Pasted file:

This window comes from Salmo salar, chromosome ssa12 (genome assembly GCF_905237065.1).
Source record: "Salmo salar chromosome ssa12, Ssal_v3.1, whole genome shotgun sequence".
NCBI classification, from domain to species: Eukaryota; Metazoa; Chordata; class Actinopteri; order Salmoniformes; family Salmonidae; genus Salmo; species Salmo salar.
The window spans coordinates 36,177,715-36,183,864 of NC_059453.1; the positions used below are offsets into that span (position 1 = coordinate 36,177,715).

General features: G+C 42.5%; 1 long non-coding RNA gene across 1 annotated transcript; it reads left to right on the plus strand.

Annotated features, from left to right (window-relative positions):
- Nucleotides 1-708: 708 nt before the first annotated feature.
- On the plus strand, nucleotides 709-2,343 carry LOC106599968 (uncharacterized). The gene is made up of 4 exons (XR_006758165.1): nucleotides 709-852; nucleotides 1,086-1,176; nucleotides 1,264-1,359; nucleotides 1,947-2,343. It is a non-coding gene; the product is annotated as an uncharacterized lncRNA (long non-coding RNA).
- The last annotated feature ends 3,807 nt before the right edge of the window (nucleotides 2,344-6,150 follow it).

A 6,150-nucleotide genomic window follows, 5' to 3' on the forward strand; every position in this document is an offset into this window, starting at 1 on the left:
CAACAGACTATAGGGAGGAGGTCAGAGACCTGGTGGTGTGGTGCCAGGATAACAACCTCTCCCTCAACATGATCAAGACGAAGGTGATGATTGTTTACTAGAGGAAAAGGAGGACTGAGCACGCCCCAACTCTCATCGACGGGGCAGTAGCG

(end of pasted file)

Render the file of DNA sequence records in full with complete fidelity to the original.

This window comes from Salmo salar, chromosome ssa12 (genome assembly GCF_905237065.1).
Source record: "Salmo salar chromosome ssa12, Ssal_v3.1, whole genome shotgun sequence".
NCBI classification, from domain to species: Eukaryota; Metazoa; Chordata; class Actinopteri; order Salmoniformes; family Salmonidae; genus Salmo; species Salmo salar.
The window spans coordinates 36,177,715-36,183,864 of NC_059453.1; the positions used below are offsets into that span (position 1 = coordinate 36,177,715).

General features: G+C 42.5%; 1 long non-coding RNA gene across 1 annotated transcript; it reads left to right on the plus strand.

Annotated features, from left to right (window-relative positions):
- Nucleotides 1-708: 708 nt before the first annotated feature.
- On the plus strand, nucleotides 709-2,343 carry LOC106599968 (uncharacterized). The gene is made up of 4 exons (XR_006758165.1): nucleotides 709-852; nucleotides 1,086-1,176; nucleotides 1,264-1,359; nucleotides 1,947-2,343. It is a non-coding gene; the product is annotated as an uncharacterized lncRNA (long non-coding RNA).
- The last annotated feature ends 3,807 nt before the right edge of the window (nucleotides 2,344-6,150 follow it).

A 6,150-nucleotide genomic window follows, 5' to 3' on the forward strand; every position in this document is an offset into this window, starting at 1 on the left:
CAACAGACTATAGGGAGGAGGTCAGAGACCTGGTGGTGTGGTGCCAGGATAACAACCTCTCCCTCAACATGATCAAGACGAAGGTGATGATTGTTTACTAGAGGAAAAGGAGGACTGAGCACGCCCCAACTCTCATCGACGGGGCAGTAGCG